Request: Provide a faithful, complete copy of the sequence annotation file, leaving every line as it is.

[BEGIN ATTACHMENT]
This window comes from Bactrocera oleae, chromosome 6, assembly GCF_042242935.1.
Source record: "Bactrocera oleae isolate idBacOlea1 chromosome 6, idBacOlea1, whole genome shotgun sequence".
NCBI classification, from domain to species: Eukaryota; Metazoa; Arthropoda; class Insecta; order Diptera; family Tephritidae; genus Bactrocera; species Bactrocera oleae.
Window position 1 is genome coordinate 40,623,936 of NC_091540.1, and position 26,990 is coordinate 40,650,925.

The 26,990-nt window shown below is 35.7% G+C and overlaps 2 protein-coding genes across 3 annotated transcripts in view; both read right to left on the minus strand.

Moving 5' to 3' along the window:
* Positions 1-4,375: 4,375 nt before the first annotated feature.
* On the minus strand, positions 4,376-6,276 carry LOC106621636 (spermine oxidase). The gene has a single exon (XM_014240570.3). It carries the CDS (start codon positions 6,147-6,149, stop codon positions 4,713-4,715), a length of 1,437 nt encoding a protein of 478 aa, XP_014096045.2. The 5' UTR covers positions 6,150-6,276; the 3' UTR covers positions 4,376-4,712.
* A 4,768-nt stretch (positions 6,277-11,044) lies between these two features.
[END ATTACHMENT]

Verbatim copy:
This window comes from Bactrocera oleae, chromosome 6, assembly GCF_042242935.1.
Source record: "Bactrocera oleae isolate idBacOlea1 chromosome 6, idBacOlea1, whole genome shotgun sequence".
NCBI classification, from domain to species: Eukaryota; Metazoa; Arthropoda; class Insecta; order Diptera; family Tephritidae; genus Bactrocera; species Bactrocera oleae.
Window position 1 is genome coordinate 40,623,936 of NC_091540.1, and position 26,990 is coordinate 40,650,925.

The 26,990-nt window shown below is 35.7% G+C and overlaps 2 protein-coding genes across 3 annotated transcripts in view; both read right to left on the minus strand.

Moving 5' to 3' along the window:
* Positions 1-4,375: 4,375 nt before the first annotated feature.
* On the minus strand, positions 4,376-6,276 carry LOC106621636 (spermine oxidase). The gene has a single exon (XM_014240570.3). It carries the CDS (start codon positions 6,147-6,149, stop codon positions 4,713-4,715), a length of 1,437 nt encoding a protein of 478 aa, XP_014096045.2. The 5' UTR covers positions 6,150-6,276; the 3' UTR covers positions 4,376-4,712.
* A 4,768-nt stretch (positions 6,277-11,044) lies between these two features.